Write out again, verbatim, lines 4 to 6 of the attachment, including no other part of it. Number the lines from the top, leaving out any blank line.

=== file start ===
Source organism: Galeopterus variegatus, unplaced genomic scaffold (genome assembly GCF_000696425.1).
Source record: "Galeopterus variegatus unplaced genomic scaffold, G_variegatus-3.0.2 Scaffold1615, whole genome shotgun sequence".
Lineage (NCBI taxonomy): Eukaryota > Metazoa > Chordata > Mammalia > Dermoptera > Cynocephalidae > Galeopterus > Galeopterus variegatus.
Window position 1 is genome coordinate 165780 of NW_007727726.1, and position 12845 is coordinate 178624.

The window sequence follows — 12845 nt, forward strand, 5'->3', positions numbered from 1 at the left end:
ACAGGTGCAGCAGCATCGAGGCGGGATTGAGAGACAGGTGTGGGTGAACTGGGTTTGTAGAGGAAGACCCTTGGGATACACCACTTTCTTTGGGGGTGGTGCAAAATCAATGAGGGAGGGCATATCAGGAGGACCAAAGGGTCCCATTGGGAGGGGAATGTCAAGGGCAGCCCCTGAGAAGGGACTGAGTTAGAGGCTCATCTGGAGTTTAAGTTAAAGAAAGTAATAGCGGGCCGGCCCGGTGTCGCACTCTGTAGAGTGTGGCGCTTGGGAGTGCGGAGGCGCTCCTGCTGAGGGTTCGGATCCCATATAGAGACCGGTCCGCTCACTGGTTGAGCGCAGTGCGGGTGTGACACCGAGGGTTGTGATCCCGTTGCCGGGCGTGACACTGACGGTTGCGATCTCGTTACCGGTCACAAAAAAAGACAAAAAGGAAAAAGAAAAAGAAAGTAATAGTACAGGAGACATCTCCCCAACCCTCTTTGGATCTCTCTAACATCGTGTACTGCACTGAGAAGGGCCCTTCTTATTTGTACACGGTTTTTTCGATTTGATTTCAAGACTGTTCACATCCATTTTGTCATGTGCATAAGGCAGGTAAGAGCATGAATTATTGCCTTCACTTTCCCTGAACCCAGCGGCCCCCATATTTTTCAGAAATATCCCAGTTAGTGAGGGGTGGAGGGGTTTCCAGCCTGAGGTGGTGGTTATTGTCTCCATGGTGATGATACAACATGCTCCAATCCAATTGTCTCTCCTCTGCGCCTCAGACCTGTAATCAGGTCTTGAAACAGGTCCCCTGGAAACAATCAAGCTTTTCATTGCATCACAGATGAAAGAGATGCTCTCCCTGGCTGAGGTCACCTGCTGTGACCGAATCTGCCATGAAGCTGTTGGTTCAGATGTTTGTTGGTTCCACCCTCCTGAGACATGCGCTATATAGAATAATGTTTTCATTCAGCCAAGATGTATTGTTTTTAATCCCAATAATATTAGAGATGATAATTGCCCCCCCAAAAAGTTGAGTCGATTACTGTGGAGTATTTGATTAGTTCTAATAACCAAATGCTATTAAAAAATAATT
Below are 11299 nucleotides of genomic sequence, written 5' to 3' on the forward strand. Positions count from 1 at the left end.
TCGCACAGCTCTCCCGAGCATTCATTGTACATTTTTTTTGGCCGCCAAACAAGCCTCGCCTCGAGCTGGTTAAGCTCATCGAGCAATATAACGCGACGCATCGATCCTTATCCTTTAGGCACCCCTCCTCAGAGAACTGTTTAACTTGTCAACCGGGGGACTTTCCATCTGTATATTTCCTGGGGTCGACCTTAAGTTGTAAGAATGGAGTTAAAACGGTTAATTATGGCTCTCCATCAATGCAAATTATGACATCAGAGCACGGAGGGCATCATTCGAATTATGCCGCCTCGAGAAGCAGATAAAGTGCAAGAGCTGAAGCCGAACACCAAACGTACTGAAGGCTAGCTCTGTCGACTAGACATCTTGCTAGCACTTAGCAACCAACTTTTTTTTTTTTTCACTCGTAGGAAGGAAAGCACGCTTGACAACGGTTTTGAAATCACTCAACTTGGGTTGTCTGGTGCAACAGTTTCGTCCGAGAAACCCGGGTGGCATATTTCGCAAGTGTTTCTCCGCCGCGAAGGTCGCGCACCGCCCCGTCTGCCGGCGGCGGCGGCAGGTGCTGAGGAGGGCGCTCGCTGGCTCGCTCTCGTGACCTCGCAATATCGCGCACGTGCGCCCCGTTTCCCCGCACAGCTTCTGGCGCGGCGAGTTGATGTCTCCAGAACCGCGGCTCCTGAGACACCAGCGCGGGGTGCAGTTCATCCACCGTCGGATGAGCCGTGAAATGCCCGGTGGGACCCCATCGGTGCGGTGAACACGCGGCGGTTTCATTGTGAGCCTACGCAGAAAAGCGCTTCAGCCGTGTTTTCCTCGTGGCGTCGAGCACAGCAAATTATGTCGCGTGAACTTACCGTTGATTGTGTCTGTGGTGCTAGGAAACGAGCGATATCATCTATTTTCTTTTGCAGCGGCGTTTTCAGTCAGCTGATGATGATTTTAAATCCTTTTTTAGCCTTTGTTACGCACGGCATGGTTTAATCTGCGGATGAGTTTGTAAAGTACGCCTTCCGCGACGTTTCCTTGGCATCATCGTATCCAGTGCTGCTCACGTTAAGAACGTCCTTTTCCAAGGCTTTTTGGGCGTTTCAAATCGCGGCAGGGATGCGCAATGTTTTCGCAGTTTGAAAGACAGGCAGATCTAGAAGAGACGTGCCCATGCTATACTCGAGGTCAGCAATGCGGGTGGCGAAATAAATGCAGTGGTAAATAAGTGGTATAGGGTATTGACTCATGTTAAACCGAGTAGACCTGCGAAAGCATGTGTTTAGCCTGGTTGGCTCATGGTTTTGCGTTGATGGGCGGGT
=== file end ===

Window position 1 is genome coordinate 165780 of NW_007727726.1, and position 12845 is coordinate 178624.

The window sequence follows — 12845 nt, forward strand, 5'->3', positions numbered from 1 at the left end:
ACAGGTGCAGCAGCATCGAGGCGGGATTGAGAGACAGGTGTGGGTGAACTGGGTTTGTAGAGGAAGACCCTTGGGATACACCACTTTCTTTGGGGGTGGTGCAAAATCAATGAGGGAGGGCATATCAGGAGGACCAAAGGGTCCCATTGGGAGGGGAATGTCAAGGGCAGCCCCTGAGAAGGGACTGAGTTAGAGGCTCATCTGGAGTTTAAGTTAAAGAAAGTAATAGCGGGCCGGCCCGGTGTCGCACTCTGTAGAGTGTGGCGCTTGGGAGTGCGGAGGCGCTCCTGCTGAGGGTTCGGATCCCATATAGAGACCGGTCCGCTCACTGGTTGAGCGCAGTGCGGGTGTGACACCGAGGGTTGTGATCCCGTTGCCGGGCGTGACACTGACGGTTGCGATCTCGTTACCGGTCACAAAAAAAGACAAAAAGGAAAAAGAAAAAGAAAGTAATAGTACAGGAGACATCTCCCCAACCCTCTTTGGATCTCTCTAACATCGTGTACTGCACTGAGAAGGGCCCTTCTTATTTGTACACGGTTTTTTCGATTTGATTTCAAGACTGTTCACATCCATTTTGTCATGTGCATAAGGCAGGTAAGAGCATGAATTATTGCCTTCACTTTCCCTGAACCCAGCGGCCCCCATATTTTTCAGAAATATCCCAGTTAGTGAGGGGTGGAGGGGTTTCCAGCCTGAGGTGGTGGTTATTGTCTCCATGGTGATGATACAACATGCTCCAATCCAATTGTCTCTCCTCTGCGCCTCAGACCTGTAATCAGGTCTTGAAACAGGTCCCCTGGAAACAATCAAGCTTTTCATTGCATCACAGATGAAAGAGATGCTCTCCCTGGCTGAGGTCACCTGCTGTGACCGAATCTGCCATGAAGCTGTTGGTTCAGATGTTTGTTGGTTCCACCCTCCTGAGACATGCGCTATATAGAATAATGTTTTCATTCAGCCAAGATGTATTGTTTTTAATCCCAATAATATTAGAGATGATAATTGCCCCCCCAAAAAGTTGAGTCGATTACTGTGGAGTATTTGATTAGTTCTAATAACCAAATGCTATTAAAAAATAATT